• Getting Started With Microservices (Dave Farley) [Architecture, Architecture patterns, Continuous Delivery] In this episode, a microservices tutorial, Dave Farley describes the microservices basics that help you to do a better job. He describes three different levels that we need to think about when designing a service and offers his advice on how to focus on the right parts of the problem to allow you to create better, more independent, services, based on Dave’s software engineering approach.
  • Industry Keynote: The DevOps Transformation (Jez Humble) [Agile, Continuous Delivery, Devops, Engineering Culture, leadership] (⭐⭐⭐⭐⭐) In this talk Jez will describe how to implement devops principles and practices, how to overcome typical obstacles, and the outcomes DevOps enables. A must-see talk.
  • Lunch & Learn How to Misuse DORA DevOps Metrics (Bryan Finster) [Devops, Engineering Culture, leadership] Interesting presentation in which bryan describes an agile/devops transformation, telling us about mistakes and successes. Interesting learnings, tips, and ideas.
Reminder, All these talks are interesting even just listening to them.


    Wednesday, October 27, 2021

    "It depends" / The development Mix (Product, Engineering, Hygiene)

    We already know that is everything about context. I read a lot of blog posts talking about how much time a team should use for decoupling components, introducing a new cache system, or improving the scalability of their systems. When reading this type of content, I always think that they are completely right and completely wrong. Everything in our profession depends a lot on the context (the moment of the company, the business strategy, the market traction, etc.).

    I use a mental model that helps me classify the work we do, which allows me to communicate and make decisions. I call this mental model "The Mix".

    In "The Mix", I classify the work we do as product engineers in:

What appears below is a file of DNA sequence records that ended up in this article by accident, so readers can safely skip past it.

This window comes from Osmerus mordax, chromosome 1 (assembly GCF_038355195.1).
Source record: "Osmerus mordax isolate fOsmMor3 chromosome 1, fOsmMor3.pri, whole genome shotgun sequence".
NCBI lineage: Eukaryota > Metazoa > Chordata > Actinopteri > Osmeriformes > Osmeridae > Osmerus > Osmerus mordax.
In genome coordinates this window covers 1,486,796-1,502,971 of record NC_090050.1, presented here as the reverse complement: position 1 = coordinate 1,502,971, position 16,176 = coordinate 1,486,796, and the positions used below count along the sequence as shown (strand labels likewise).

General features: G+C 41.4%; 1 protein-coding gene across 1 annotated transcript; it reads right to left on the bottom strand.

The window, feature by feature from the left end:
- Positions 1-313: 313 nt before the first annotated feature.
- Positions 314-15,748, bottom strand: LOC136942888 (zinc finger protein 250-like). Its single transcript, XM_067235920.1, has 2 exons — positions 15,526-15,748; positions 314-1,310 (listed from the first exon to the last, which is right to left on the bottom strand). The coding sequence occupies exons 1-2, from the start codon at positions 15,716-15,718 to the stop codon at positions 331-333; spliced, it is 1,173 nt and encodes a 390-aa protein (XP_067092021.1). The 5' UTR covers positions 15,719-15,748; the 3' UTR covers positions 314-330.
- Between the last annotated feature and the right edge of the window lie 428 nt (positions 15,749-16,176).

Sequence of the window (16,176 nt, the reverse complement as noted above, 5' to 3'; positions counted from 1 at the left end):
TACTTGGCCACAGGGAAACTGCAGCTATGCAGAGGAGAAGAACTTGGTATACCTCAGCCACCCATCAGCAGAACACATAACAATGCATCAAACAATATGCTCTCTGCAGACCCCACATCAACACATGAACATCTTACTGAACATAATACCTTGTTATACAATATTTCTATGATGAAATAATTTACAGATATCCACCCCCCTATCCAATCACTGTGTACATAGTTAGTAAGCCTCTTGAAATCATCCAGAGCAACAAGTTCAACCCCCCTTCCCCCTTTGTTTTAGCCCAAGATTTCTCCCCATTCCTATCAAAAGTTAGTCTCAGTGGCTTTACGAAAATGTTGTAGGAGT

• Normal product development.
    • Implementing the Engineering Roadmap.
    • Basic hygiene work.

    Normal product development

    Normal product development should be the most common type of work for a Stream Aligned team. It should help to fulfill the mission of the team. It can be composed of new feature development, discovery experiments, feature evolution, etc. I prefer a very lean approach for this work, following agile development methods such as XP or Lean Software Development. It is essential to generate the expected outcomes with the minimal amount of code possible and a good internal quality that minimizes the maintenance cost. Following YAGNI, KISS, Simple design is the perfect approach for this kind of work. We don't know the future. The most efficient way to work is to have the most simple solution that covers our customer's needs without making any "speculative" design that generates tons of accidental complexity in 99% of the cases.

    • Focus on outcomes for the customer within the business constraints.
    • Evolutionary design uses Simple design and avoids creating anything for future "expected/invented" needs.
    • Use a Lean approach (working in small safe steps).
    • Avoid solving problems that we don't have.
    • High-speed feedback loop.
    • Aligned with the Product Roadmap.

    Implementing the Engineering Roadmap

    In parallel to the product work, it is very common to identify engineering needs derived from the company's engineering strategy. This strategy should prepare and maintain the current and future engineering capability. Examples of this type of work are: